Why porn addicts have several issues with control

Physical control issues

If you masturbate too much, you may experience a lack of stimulation during sex. This was a huge problem for me. There is more than one reason for a lack of sensitivity during sex. One reason is that we can become accustomed to our own grip, touch, speed and control.

If you’ve trained your body and mind to do things in only one way then it shouldn’t be surprising that they resist change.

Of those four variables (grip, touch, speed and control), control is the killer. Too much masturbation can lead to control problems that only become apparent during sex. During sex we have to give part of our sensory control to someone else and allow them to become intimately involved with us. That means a change in speed, a change in grip and a change in routine. Porn addicts may find that they are unable to give away the necessary sensory control and focus. If you’ve trained your body and mind to do things in only one way then it shouldn’t be surprising that they resist change.

Internal resistance to the loss of control your body experiences during sex can manifest itself in many ways. These include pain, erectile dysfunction, premature ejaculation and sensitivity reduction. Using sex toys can be a very good way to train yourself to accept other physical sensations. Sex toys helped me give up some of the control I had surrounding sexual stimulation. What’s great about sex toys is that you can still be alone while adapting, which is very useful.

Sex toys can be a very good way to train yourself to accept other physical sensations.

I recommend you use sex toys that will offer a completely different sensory experience to your main mode of masturbation. If you think your grip is a problem, choose a toy that doesn’t allow you to grip. If you never tried a vibrator before, then using one could be a great way to open yourself to different sensations. Prostate glands often go untouched, so if you have one then try using a prostate toy.

This website is a great resource if you need to consider sex toys. I’ve written extensively about penis and prostate sex toys. My partner Eve has written many reviews about vaginal and clitoral sex toys. However the control of physical sensations isn’t the only issue with porn addiction.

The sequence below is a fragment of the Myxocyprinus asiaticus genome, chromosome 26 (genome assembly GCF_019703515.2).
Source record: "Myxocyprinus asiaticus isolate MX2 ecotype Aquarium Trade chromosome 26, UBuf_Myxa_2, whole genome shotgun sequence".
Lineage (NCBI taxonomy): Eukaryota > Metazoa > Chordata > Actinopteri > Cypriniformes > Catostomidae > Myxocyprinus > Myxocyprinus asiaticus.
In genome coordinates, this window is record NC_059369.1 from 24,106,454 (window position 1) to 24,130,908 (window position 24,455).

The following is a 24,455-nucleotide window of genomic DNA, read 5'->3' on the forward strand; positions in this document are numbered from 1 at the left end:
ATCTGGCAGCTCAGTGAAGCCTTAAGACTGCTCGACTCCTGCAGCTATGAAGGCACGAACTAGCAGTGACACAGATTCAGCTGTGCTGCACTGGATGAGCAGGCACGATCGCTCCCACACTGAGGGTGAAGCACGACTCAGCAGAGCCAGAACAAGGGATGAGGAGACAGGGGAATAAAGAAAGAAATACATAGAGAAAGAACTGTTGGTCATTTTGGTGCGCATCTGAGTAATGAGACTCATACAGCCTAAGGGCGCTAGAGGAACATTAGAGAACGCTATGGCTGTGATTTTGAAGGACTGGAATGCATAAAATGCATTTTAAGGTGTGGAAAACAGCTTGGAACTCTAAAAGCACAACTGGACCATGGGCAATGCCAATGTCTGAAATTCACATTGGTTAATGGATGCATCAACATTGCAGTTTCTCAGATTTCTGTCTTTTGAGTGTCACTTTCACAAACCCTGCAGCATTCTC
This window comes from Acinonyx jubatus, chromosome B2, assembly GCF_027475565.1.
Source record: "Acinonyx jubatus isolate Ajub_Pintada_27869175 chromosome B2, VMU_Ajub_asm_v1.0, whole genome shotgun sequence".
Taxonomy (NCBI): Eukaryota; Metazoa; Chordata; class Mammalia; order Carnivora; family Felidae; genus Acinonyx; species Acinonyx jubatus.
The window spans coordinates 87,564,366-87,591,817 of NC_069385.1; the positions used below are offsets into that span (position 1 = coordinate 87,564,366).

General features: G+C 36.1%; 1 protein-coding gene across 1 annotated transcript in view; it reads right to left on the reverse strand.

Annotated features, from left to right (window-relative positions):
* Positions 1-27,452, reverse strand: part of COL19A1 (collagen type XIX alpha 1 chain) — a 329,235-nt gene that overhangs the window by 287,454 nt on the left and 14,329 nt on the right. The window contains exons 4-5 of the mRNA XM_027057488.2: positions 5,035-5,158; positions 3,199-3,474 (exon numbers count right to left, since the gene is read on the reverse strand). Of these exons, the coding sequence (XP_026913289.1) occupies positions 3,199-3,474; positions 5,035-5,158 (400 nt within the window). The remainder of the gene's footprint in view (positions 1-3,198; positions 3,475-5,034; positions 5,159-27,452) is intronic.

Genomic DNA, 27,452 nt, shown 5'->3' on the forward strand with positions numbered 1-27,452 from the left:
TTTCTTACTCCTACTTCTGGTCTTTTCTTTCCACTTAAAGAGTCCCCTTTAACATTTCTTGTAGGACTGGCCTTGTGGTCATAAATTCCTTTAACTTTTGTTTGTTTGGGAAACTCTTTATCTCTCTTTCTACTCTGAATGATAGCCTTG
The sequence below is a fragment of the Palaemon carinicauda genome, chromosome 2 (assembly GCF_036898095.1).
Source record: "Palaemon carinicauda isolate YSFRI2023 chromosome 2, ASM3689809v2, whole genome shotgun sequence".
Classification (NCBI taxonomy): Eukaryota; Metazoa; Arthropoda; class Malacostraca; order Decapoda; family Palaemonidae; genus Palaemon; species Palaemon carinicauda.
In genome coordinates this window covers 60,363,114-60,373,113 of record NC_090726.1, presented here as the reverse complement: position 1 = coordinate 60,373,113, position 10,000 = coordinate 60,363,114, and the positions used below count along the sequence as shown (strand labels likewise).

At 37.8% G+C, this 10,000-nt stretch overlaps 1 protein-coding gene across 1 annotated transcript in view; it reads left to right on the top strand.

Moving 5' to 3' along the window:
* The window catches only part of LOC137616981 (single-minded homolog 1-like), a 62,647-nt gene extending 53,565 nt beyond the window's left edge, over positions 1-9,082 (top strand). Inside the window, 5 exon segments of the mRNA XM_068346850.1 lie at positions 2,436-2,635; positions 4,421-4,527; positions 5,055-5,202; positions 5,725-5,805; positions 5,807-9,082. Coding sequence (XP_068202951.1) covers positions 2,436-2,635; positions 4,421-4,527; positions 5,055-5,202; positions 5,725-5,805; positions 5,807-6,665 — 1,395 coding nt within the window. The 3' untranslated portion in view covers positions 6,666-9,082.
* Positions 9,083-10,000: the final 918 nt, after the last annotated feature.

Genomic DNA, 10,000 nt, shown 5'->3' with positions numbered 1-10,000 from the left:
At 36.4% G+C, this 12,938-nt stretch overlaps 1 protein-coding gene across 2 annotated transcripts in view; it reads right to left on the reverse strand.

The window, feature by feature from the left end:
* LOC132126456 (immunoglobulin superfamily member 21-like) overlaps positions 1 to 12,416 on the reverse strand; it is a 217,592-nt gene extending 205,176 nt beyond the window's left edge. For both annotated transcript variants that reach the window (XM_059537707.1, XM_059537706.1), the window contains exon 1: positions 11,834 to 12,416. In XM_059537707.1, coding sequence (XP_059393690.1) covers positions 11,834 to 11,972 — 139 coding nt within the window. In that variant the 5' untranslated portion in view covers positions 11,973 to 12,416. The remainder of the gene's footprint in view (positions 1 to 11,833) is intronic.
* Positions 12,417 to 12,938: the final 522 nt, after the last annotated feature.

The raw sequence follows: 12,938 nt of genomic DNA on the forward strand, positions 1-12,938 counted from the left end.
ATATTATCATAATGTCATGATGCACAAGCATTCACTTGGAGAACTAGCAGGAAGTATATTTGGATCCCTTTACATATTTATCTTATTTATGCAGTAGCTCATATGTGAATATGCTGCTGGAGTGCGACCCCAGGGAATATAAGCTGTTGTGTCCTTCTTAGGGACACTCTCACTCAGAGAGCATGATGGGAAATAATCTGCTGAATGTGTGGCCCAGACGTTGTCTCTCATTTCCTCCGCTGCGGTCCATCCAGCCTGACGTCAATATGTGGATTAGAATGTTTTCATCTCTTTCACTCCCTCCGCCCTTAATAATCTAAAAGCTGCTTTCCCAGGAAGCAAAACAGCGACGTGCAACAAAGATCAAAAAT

porn fantasies

Psychological control issues

The act of watching porn means that your fantasies can be controlled unnaturally. Good movies, books and music hack our emotions. Good advertising hacks our desires. Good porn hacks both our fantasies and our desires.

One question that is not being asked: What is porn doing to us and are we OK with that? – Philip Zimbardo (author of the Lucifer Principle and person who conducted the Stanford Prison Experiment)

Who is in control of your fantasies? You may believe it is you and I respect that decision. Yet I believe that my own fantasies were at least partially controlled by the porn industry. Porn gave me the illusion that I controlled my fantasy world. Yet on reflection, when I watched porn I became passive. I believe most people do. Passive to the whims of porn curators and websites.

Furthermore, controlling my fantasy world with such a tight grip also trapped me inside it. My sexuality couldn’t exist without the control I asserted over it with porn.

Advertising can make you want to buy things you didn’t want. Porn can make you obsessed with a fetish that you previously thought ridiculous or strange.

I obsessed over specific body parts, situations, colours, clothing and I had several fetishes. Porn should have been a way for me to control and construct my ideal fantasy world. Instead, I only ever lived in someone else’s fantasy world. There are some obsessions I would have had regardless of my porn use. Yet many fixations I have had were the direct result of repeated exposure to that kind of porn.